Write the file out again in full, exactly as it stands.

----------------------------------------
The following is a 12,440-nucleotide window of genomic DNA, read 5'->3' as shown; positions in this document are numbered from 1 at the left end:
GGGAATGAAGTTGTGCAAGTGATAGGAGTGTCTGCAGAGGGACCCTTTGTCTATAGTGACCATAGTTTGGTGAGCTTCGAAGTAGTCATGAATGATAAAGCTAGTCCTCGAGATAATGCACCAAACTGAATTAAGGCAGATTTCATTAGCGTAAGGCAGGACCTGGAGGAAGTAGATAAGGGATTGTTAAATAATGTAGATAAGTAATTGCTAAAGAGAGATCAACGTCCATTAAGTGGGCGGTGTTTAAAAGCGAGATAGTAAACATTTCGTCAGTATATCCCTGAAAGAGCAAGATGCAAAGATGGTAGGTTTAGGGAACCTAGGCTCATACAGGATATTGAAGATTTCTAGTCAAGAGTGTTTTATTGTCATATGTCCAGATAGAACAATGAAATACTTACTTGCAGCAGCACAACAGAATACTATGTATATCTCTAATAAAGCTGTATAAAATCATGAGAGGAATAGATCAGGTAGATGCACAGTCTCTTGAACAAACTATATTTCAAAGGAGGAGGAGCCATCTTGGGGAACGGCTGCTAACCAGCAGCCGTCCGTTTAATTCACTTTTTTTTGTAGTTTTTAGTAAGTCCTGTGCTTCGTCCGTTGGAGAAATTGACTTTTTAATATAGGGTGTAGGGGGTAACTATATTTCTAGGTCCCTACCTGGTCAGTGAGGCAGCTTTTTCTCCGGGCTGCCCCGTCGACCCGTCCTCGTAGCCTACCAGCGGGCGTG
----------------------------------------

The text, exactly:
The following is a 12,440-nucleotide window of genomic DNA, read 5'->3' as shown; positions in this document are numbered from 1 at the left end:
GGGAATGAAGTTGTGCAAGTGATAGGAGTGTCTGCAGAGGGACCCTTTGTCTATAGTGACCATAGTTTGGTGAGCTTCGAAGTAGTCATGAATGATAAAGCTAGTCCTCGAGATAATGCACCAAACTGAATTAAGGCAGATTTCATTAGCGTAAGGCAGGACCTGGAGGAAGTAGATAAGGGATTGTTAAATAATGTAGATAAGTAATTGCTAAAGAGAGATCAACGTCCATTAAGTGGGCGGTGTTTAAAAGCGAGATAGTAAACATTTCGTCAGTATATCCCTGAAAGAGCAAGATGCAAAGATGGTAGGTTTAGGGAACCTAGGCTCATACAGGATATTGAAGATTTCTAGTCAAGAGTGTTTTATTGTCATATGTCCAGATAGAACAATGAAATACTTACTTGCAGCAGCACAACAGAATACTATGTATATCTCTAATAAAGCTGTATAAAATCATGAGAGGAATAGATCAGGTAGATGCACAGTCTCTTGAACAAACTATATTTCAAAGGAGGAGGAGCCATCTTGGGGAACGGCTGCTAACCAGCAGCCGTCCGTTTAATTCACTTTTTTTTGTAGTTTTTAGTAAGTCCTGTGCTTCGTCCGTTGGAGAAATTGACTTTTTAATATAGGGTGTAGGGGGTAACTATATTTCTAGGTCCCTACCTGGTCAGTGAGGCAGCTTTTTCTCCGGGCTGCCCCGTCGACCCGTCCTCGTAGCCTACCAGCGGGCGTG